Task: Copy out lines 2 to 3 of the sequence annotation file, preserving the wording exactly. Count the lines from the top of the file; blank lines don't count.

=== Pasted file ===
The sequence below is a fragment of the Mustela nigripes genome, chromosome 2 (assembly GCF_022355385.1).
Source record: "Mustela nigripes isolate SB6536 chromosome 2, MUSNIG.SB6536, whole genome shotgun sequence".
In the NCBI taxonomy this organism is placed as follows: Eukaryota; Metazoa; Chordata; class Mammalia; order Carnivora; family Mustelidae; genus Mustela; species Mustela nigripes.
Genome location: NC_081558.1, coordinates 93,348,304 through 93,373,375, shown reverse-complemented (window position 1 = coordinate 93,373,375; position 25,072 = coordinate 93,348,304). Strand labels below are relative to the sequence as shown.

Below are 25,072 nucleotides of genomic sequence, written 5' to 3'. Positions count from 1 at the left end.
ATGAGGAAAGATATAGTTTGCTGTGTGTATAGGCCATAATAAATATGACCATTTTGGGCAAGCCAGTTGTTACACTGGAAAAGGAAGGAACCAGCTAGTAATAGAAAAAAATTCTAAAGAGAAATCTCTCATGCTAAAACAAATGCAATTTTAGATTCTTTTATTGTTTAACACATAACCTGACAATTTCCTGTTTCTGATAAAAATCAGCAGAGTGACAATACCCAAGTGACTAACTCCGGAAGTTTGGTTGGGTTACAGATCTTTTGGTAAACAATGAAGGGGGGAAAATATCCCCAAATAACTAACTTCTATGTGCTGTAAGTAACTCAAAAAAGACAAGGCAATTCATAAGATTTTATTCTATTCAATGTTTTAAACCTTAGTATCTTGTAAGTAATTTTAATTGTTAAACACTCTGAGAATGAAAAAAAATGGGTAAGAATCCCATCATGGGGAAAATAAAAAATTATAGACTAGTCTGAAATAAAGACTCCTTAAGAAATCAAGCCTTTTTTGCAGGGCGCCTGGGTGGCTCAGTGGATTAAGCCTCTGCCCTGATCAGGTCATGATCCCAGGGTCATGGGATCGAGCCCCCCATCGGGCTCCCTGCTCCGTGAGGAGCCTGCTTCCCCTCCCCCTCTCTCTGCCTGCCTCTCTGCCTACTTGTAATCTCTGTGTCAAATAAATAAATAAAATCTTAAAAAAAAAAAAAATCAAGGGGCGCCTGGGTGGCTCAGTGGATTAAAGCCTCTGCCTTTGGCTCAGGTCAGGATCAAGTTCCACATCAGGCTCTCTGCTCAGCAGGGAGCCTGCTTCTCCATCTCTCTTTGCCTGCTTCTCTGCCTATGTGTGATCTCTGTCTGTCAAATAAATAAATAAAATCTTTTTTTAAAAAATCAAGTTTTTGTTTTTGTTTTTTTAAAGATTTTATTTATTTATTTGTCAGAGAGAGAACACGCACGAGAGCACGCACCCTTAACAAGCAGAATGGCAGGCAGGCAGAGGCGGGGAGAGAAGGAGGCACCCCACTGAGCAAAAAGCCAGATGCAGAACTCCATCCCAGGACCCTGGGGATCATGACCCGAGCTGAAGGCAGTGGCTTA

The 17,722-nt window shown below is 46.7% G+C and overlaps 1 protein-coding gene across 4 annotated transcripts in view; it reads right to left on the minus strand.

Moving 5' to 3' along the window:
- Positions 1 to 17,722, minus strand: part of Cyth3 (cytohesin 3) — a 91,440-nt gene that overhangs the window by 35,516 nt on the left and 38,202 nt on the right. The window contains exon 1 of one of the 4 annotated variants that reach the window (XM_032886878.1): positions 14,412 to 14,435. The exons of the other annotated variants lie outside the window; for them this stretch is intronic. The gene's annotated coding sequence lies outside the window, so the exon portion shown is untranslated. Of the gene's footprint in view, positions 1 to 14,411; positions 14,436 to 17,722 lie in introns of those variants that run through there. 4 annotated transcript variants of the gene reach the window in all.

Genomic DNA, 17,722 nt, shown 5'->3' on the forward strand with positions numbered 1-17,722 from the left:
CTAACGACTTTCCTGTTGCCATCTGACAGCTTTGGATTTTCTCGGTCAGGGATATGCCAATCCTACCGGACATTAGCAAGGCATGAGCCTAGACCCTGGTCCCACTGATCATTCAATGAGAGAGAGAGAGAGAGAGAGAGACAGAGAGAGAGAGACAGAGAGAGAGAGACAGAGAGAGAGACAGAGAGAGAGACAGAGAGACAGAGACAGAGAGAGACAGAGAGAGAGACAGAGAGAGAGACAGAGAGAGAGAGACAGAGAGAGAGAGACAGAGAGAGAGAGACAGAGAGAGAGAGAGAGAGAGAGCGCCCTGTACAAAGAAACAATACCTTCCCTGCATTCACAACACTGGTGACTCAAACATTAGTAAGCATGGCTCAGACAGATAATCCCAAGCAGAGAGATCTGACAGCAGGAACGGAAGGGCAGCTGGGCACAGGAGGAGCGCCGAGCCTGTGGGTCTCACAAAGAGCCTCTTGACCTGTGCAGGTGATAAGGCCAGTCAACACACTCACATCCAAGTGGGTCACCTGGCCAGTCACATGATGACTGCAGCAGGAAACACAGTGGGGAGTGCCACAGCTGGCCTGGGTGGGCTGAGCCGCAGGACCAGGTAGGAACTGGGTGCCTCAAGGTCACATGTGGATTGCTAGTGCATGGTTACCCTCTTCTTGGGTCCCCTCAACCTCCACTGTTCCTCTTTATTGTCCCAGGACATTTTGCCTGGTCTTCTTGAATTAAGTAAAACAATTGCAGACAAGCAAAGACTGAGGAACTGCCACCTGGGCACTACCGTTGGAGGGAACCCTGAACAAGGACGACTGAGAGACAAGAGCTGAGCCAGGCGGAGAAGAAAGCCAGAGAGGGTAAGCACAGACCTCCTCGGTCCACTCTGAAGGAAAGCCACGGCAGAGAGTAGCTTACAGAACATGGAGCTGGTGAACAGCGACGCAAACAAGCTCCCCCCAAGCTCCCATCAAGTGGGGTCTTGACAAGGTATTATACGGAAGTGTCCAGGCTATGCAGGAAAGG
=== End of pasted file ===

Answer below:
Source record: "Mustela nigripes isolate SB6536 chromosome 2, MUSNIG.SB6536, whole genome shotgun sequence".
In the NCBI taxonomy this organism is placed as follows: Eukaryota; Metazoa; Chordata; class Mammalia; order Carnivora; family Mustelidae; genus Mustela; species Mustela nigripes.